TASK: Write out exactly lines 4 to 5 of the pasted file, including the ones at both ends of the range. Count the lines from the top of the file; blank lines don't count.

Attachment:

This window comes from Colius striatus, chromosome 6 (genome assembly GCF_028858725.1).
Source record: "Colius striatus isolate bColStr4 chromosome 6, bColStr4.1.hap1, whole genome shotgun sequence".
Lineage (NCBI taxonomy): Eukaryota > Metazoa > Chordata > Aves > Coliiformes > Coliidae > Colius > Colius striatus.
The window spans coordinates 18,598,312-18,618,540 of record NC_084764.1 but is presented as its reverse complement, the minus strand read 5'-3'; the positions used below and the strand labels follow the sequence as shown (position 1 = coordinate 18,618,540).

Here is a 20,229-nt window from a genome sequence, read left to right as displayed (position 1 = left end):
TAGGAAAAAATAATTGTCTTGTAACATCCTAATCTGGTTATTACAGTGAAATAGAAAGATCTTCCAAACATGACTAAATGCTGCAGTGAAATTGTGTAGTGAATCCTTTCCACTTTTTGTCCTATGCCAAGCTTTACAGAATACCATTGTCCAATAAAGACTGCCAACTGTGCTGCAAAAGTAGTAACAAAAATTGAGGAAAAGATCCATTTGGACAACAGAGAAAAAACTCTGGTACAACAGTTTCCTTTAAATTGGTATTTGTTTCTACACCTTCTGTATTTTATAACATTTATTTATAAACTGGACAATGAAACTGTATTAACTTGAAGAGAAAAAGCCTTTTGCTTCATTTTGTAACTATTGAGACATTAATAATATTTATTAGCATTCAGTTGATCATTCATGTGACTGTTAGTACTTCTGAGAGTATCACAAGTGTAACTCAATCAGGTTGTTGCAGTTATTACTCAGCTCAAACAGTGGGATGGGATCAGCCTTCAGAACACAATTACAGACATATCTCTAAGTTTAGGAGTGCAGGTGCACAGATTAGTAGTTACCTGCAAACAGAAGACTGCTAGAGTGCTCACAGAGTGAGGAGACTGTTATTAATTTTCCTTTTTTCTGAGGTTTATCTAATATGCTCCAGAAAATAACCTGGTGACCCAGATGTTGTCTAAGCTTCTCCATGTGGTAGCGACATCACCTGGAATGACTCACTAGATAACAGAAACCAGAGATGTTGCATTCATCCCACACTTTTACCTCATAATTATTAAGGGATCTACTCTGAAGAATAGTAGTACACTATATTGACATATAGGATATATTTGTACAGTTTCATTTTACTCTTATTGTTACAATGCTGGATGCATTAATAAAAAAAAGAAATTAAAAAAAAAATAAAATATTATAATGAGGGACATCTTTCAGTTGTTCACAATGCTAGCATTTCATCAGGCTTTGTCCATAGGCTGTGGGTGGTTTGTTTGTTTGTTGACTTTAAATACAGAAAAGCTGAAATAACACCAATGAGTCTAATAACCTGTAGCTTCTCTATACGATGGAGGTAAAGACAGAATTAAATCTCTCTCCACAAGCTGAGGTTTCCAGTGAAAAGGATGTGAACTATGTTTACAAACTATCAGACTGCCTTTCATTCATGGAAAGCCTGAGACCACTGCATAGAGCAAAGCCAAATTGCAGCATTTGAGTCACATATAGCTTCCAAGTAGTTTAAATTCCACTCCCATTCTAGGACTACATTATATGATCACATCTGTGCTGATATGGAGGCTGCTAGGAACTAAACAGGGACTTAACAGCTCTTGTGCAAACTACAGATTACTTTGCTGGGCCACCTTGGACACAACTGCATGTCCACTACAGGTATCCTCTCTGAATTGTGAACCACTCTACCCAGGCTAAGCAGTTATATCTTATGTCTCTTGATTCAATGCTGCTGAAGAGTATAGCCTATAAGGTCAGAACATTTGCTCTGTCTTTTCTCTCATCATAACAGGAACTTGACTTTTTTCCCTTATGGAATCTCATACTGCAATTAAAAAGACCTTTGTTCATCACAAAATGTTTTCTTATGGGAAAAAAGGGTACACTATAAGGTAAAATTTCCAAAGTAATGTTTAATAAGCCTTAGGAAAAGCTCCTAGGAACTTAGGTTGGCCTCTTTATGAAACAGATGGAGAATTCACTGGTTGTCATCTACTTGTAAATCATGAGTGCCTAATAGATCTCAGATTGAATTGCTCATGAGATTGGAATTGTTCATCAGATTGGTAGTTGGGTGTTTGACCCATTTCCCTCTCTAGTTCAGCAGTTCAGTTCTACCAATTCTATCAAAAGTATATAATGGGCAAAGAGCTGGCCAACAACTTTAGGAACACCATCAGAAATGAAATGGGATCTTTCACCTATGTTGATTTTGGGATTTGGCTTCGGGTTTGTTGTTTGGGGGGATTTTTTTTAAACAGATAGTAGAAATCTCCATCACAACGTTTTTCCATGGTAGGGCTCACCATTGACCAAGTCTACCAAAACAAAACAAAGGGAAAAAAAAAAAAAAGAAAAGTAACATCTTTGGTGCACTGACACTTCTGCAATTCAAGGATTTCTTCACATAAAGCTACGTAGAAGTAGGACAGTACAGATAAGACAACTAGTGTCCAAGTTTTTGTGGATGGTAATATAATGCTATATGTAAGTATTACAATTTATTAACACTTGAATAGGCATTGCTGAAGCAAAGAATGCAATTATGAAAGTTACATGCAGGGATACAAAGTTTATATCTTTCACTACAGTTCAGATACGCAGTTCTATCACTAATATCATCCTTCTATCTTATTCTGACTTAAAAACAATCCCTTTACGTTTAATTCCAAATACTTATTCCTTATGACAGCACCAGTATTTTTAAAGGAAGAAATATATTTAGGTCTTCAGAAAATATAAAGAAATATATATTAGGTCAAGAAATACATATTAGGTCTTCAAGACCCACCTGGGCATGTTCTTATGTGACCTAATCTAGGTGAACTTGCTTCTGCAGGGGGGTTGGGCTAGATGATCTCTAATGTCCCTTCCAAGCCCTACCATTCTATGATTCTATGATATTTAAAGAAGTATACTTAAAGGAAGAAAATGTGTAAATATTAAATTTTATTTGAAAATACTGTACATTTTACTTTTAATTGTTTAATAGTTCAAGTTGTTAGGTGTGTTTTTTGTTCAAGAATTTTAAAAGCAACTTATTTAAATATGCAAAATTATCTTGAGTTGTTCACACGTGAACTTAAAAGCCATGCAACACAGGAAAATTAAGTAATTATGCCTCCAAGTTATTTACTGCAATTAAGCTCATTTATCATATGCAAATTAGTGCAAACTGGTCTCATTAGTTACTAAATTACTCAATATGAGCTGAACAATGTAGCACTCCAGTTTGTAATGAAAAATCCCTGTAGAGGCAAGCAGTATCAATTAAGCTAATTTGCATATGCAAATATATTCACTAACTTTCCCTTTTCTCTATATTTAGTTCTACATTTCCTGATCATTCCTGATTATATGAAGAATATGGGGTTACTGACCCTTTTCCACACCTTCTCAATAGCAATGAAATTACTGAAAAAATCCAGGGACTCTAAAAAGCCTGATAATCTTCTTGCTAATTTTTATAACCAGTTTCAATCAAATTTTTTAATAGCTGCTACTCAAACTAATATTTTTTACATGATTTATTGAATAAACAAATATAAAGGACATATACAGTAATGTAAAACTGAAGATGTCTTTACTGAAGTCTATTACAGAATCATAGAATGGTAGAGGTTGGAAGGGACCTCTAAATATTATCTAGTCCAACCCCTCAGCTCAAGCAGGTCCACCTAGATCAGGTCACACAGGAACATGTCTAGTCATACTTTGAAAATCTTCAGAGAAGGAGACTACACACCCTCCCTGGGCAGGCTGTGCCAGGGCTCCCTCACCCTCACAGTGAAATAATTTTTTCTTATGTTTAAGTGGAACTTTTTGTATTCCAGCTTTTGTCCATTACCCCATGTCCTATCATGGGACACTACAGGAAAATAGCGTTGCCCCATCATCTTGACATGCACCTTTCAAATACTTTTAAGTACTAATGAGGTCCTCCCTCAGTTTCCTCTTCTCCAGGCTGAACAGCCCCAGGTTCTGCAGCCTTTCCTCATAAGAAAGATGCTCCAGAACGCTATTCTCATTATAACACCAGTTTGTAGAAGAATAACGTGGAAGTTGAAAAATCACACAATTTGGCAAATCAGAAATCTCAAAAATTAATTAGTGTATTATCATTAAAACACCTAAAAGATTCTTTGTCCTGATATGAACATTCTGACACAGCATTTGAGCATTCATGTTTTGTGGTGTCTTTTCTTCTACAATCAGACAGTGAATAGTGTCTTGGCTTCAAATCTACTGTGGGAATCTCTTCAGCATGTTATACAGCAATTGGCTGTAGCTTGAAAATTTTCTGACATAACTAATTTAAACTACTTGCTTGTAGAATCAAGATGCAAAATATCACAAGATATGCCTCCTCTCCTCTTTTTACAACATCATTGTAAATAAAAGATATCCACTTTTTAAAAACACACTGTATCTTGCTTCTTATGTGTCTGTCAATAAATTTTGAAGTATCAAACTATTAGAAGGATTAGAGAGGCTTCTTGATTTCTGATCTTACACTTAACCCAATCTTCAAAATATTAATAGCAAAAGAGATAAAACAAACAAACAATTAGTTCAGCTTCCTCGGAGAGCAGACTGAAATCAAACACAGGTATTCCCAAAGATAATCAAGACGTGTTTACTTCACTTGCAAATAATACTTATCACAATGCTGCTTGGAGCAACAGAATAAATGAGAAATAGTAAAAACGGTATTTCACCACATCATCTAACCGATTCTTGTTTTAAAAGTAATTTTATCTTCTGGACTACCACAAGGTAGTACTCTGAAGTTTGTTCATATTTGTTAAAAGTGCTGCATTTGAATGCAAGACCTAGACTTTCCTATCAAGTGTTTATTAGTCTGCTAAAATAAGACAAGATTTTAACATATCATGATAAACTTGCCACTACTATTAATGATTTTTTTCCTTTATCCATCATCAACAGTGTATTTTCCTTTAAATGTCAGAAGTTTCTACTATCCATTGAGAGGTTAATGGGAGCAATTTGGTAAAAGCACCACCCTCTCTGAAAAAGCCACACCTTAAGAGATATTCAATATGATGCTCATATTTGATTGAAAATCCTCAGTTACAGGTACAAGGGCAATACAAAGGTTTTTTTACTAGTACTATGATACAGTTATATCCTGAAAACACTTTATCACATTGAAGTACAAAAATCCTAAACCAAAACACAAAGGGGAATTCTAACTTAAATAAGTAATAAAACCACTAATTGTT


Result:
The window spans coordinates 18,598,312-18,618,540 of record NC_084764.1 but is presented as its reverse complement, the minus strand read 5'-3'; the positions used below and the strand labels follow the sequence as shown (position 1 = coordinate 18,618,540).

Here is a 20,229-nt window from a genome sequence, read left to right as displayed (position 1 = left end):